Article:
Serum lipids are measured typically after an 8-12 hour fasting. In Western societies, during routine daily living, the majority of people are persistently post-prandial. In fact, meals tend to be consumed before the lipids and lipoproteins from the preceding meal are fully metabolized and cleared from the circulation. Consequently, we are exposed to much higher levels of RLPs and in a more persistent manner than what is suggested by the results of studies using fasting lipid samples. This would be especially true of patients afflicted with IR or established DM. As found in adults, RLPs are elevated in obese children and adolescents.9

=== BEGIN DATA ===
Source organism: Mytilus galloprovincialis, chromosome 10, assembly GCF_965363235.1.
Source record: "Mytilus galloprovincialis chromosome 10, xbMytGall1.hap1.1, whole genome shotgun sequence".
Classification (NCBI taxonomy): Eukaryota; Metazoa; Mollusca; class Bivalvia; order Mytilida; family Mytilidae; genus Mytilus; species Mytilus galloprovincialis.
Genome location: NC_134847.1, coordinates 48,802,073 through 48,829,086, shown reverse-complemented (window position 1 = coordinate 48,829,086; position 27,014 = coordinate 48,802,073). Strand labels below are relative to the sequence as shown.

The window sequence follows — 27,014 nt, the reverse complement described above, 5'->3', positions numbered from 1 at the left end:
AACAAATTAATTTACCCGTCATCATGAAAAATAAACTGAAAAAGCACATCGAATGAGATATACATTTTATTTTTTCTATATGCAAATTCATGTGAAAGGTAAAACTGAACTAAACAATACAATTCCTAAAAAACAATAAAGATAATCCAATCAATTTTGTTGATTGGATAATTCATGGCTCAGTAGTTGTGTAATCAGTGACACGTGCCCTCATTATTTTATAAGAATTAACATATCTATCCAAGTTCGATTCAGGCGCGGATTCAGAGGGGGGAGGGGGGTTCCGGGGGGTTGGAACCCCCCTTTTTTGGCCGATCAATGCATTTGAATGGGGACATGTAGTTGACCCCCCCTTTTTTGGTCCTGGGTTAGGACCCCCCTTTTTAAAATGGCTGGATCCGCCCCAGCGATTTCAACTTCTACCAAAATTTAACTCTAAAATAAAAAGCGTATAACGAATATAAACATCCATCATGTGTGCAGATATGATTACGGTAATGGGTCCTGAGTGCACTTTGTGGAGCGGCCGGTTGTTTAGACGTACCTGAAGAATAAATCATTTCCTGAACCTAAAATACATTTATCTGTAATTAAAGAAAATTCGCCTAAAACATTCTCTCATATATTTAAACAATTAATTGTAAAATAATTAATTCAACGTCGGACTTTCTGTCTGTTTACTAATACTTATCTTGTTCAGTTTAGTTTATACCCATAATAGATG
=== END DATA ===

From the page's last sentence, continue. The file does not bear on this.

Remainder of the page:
Whether triglycerides constitute an independent risk factor for atherosclerotic cardiovascular disease (ASCVD) is controversial. A number of investigations suggest that they are, though much depends on covariate adjustment.10-13 The suggestion that RLPs contribute to atherogenesis was first made by Zilversmit in 1979.14 Remnants correlate significantly with risk for CV events. In the Framingham Offspring Study, serum levels of RLPs correlate with risk for CV events in women with established coronary artery disease (CAD).15 Similarly in the Honolulu Heart Study, serum levels of RLPs were significantly associated with risk for CV events among men of Asian descent.16 In the ACCORD trial, RLPs correlated with CV events among diabetic women in a postprandial substudy.17 Remnant levels correlate with risk for acute CV events in Japanese patients with established coronary artery disease (CAD),18 carotid intima media thickness,19 carotid plaque macrophage density,20 ischemic stroke,21 endothelial dysfunction22, and can be extracted from atherosclerotic plaque.23 Among patients with Fredrickson type III dyslipoproteinemia (familial dysbetalipoproteinemia; due to defective apoE), serum remnants are increased leading to the development of xanthomas and elevated risk for CV events.24 More recently, we have demonstrated that increased serum levels of RLPs (defined as sum of VLDL3+IDL) are highly associated with risk for CV events in both the Framingham Heart Study, the Jackson Heart Study, and a meta-analysis performed of both cohorts (HR 1.23; 95% CI 1.06-1.42, p=0.006).25 There was no heterogeneity between cohorts. Thus, RLPs are similarly correlated with CV events in both Caucasians and African Americans.